Top ‘quit lit’ books and resources for anyone looking to take a break from booze

January 2024 | 8 minutes

The ‘Quit lit’ genre is growing and there are now lots of books and resources to choose from for those of us looking to re-evaluate our relationship with alcohol. These books can prove to be a useful tool when planning your next steps after a dry month and be a helpful guide to sticking to your goals.

Luckily for us, quit lit doesn’t just cover books and extends to a whole host of other resources including podcasts, videos, guided meditations and much more. We wanted to bring you the best variety of suggestions, so we asked the experts – our Dry January® participants from past years. Take a look!

Books

  • Alcohol Explained by William Porter – Described by the publisher as explaining “how alcohol affects human beings on a chemical, physiological and psychological level”, the book promises to be a comprehensive overview on all things alcohol. There’s also an Alcohol Explained 2: Tools for Stronger Sobriety for those that want to explore Porter’s writing further.
  • Drink?: The New Science of Alcohol and your Health by David Nutt – Described by the publisher as a book “written by a scientist and rooted in 40 years of medical research and hands-on experience treating patients”, this book takes a scientific approach to alcohol’s effect on everything from mental health and hormones, to fertility and addiction. You can purchase it from many online book sellers, including Amazon.
  • The Easy Way for Women to Stop Drinking by Allen Carr – Carr’s book is aimed at women as he explains his belief that “alcohol blights women's lives often in a distinctly different way to men's”. Carr is also known for a series of books giving advice on stopping smoking.

  • This Naked Mind by Annie Grace – Described by the publisher as the antidote for the “millions of people who worry that drinking is affecting their health, yet are unwilling to seek change because of the misery and stigma associated”. Grace focuses on supporting readers to leave their psychological dependence on alcohol behind. You can purchase it from many online book sellers, including Amazon.
  • The Sober Diaries: How one woman stopped drinking and started living by Clare Pooley – This autobiographical book covers a year in the author’s life after she decided to give up alcohol. After making a significant life change and making the decision to leave a high-powered, stressful job to raise her children, Clare found her drinking getting out of control and wanted to get back to living life to the full.
  • The Unexpected Joy of Being Sober by Catherine Gray – The author describes herself as “stuck in a hellish whirligig of Drink, Make horrible decisions, Hangover, Repeat” and covers her process of discovery in the book as she made the decision to reduce her drinking.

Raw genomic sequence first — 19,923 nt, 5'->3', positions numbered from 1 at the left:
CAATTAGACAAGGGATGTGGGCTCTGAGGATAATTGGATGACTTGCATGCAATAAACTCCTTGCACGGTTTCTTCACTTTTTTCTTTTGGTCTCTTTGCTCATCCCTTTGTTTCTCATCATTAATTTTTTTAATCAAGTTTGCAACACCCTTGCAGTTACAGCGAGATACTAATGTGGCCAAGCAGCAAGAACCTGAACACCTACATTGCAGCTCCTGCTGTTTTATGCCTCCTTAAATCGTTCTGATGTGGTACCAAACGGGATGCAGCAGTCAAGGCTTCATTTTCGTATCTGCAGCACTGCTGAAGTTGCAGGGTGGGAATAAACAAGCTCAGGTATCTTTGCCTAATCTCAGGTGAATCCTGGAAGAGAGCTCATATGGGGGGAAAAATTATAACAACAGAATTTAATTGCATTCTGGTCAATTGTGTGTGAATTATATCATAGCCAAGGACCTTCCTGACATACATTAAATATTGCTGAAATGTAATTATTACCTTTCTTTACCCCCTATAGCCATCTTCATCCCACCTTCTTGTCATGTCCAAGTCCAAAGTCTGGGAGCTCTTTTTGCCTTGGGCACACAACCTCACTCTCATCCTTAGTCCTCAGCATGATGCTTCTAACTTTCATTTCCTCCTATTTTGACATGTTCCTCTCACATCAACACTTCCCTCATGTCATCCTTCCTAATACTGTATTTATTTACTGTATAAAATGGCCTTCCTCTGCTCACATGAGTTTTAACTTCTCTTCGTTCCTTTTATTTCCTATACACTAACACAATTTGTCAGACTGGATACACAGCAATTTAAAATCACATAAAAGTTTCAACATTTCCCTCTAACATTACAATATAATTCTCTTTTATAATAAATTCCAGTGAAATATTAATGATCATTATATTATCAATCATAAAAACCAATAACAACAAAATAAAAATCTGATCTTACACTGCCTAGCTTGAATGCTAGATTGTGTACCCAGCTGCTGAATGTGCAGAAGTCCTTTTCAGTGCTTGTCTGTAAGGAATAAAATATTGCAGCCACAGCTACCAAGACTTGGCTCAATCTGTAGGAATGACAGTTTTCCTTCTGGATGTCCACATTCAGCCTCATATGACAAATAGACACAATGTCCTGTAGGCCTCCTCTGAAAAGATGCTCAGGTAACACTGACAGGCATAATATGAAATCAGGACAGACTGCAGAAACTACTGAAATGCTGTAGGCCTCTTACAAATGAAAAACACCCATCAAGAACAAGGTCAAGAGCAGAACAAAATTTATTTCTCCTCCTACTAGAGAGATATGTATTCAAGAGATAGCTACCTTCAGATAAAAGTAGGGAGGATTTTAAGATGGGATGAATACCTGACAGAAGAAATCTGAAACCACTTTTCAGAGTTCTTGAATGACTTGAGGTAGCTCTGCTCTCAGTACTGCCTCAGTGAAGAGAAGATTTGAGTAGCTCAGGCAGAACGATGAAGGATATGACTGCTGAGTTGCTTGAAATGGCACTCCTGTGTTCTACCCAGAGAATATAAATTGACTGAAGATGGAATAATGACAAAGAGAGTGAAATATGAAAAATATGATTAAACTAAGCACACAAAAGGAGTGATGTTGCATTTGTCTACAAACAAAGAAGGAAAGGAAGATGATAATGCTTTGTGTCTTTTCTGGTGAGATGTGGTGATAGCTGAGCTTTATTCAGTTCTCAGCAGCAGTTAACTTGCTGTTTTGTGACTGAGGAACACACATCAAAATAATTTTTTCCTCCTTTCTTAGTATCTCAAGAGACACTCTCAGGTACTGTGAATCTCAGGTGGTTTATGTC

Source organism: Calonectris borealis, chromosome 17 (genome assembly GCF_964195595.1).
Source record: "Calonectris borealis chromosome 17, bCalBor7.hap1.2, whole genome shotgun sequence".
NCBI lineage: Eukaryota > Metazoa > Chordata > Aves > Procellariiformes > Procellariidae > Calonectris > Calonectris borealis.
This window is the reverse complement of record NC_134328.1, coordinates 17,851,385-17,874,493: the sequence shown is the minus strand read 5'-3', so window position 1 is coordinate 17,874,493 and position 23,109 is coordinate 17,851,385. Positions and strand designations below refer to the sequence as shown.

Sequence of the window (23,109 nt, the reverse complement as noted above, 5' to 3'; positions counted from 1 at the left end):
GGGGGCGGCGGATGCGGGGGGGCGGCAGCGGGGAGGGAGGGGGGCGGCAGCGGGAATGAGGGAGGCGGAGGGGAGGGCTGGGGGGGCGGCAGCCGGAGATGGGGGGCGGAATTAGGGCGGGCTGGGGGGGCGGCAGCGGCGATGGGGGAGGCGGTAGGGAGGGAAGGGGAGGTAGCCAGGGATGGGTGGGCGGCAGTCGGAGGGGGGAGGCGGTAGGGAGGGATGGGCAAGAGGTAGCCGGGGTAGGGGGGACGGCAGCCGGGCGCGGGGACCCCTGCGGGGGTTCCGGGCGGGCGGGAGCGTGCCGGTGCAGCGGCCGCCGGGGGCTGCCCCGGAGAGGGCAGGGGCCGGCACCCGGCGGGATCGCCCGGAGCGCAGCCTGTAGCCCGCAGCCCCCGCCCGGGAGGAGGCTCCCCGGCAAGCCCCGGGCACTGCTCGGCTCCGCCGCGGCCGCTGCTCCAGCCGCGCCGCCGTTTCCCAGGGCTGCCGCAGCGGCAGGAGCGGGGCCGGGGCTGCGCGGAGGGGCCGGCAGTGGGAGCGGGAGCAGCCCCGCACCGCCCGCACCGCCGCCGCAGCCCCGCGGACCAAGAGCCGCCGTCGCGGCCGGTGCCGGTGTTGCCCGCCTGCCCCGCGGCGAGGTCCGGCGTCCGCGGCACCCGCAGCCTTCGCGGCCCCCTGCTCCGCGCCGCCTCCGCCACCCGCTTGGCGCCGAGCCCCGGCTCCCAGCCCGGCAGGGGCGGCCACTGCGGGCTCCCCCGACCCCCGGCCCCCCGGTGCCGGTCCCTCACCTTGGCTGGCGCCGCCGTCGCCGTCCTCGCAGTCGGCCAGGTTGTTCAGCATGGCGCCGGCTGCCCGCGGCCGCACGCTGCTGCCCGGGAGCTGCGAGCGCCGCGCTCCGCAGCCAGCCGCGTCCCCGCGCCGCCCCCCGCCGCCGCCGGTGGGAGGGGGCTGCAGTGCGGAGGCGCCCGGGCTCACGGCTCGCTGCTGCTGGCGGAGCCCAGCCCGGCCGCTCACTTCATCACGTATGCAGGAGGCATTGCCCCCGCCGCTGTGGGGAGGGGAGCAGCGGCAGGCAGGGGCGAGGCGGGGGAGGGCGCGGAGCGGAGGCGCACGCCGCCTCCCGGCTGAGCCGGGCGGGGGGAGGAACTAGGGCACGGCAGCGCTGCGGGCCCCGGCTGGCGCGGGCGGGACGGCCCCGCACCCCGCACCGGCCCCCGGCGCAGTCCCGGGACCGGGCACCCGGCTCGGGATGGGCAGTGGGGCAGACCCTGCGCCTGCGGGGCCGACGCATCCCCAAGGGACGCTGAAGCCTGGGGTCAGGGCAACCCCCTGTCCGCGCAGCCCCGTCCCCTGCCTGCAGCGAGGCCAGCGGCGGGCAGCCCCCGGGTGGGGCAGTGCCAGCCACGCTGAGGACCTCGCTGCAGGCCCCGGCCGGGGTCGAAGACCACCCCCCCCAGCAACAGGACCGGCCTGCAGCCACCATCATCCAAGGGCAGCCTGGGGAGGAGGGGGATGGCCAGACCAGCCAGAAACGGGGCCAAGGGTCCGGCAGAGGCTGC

Podcasts

  • The Bee Sober podcast – Described by the producers as “a funny and honest account to self-discovery”.
  • Coping with Cravings from Headspace, a series of guided meditations – The wellbeing app Headspace uses meditation, mindfulness and coaching to support users to better mental health. Their short, guided meditations on cravings are designed to help you through a craving in real time. Available via the Headspace app only.
  • Hello Someday podcast – Described by the producers as a mental health podcast for ‘sober curious women and grey area drinkers’ or in other words, those who are not physically dependent but may find themselves drinking too much. Host Casey Davidson provides weekly advice for women trying out stopping drinking.
  • Over the Influence: The Alcohol Free podcast - Presented by BBC Lancashire presenter Sharon Hartley and Sound Rebel podcast producer Ben Anderson, the hosts discuss the transformative effect they believe becoming alcohol-free has had on their lives.
  • Sober Awkward podcast – Hosts and Brits now living in Australia, Vic and Hamish, take a humorous (and sometimes awkward!) look at their newly alcohol-free lives. Winner of the Wellbeing Australian Podcast Award.

But if quit lit isn’t for you, that’s ok!

As we gathered these recommendations from our Dry January® alumni, we heard a few of our past participants explain how they found ‘quit lit’ hard to relate to, or they never quite found their perfect fit. Don’t worry if this sounds like you. Perhaps snippets of a variety of books or resources will resonate with you, and you’ll find they start to accumulate into your useful change toolkit. Perhaps, peer support groups like Dry January® and Beyond Facebook community group will work better for you. Or perhaps you have some better suggestions you’d like to share. Feel free to leave them in the comments below!

Still looking for recommendations? Find out more about the official companion book to Dry January®, Try Dry®: The Official Guide to a Month Off Booze. From planning for your dry month, to the day to day, to the physical effects, to what comes next - if you've got a question about trying dry, this book will have the answer!

Read more